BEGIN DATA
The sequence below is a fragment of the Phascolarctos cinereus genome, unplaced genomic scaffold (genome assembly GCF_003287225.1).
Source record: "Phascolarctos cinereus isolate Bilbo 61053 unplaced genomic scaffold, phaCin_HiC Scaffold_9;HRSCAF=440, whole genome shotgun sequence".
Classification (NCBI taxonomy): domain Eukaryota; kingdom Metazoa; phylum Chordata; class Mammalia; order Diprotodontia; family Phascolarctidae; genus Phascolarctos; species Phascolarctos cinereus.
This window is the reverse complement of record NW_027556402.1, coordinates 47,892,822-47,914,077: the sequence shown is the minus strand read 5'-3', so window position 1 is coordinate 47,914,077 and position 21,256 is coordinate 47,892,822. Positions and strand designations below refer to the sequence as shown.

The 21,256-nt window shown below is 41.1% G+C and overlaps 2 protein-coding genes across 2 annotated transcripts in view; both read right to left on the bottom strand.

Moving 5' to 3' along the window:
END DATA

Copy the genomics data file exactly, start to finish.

The sequence below is a fragment of the Phascolarctos cinereus genome, unplaced genomic scaffold (genome assembly GCF_003287225.1).
Source record: "Phascolarctos cinereus isolate Bilbo 61053 unplaced genomic scaffold, phaCin_HiC Scaffold_9;HRSCAF=440, whole genome shotgun sequence".
Classification (NCBI taxonomy): domain Eukaryota; kingdom Metazoa; phylum Chordata; class Mammalia; order Diprotodontia; family Phascolarctidae; genus Phascolarctos; species Phascolarctos cinereus.
This window is the reverse complement of record NW_027556402.1, coordinates 47,892,822-47,914,077: the sequence shown is the minus strand read 5'-3', so window position 1 is coordinate 47,914,077 and position 21,256 is coordinate 47,892,822. Positions and strand designations below refer to the sequence as shown.

The 21,256-nt window shown below is 41.1% G+C and overlaps 2 protein-coding genes across 2 annotated transcripts in view; both read right to left on the bottom strand.

Moving 5' to 3' along the window: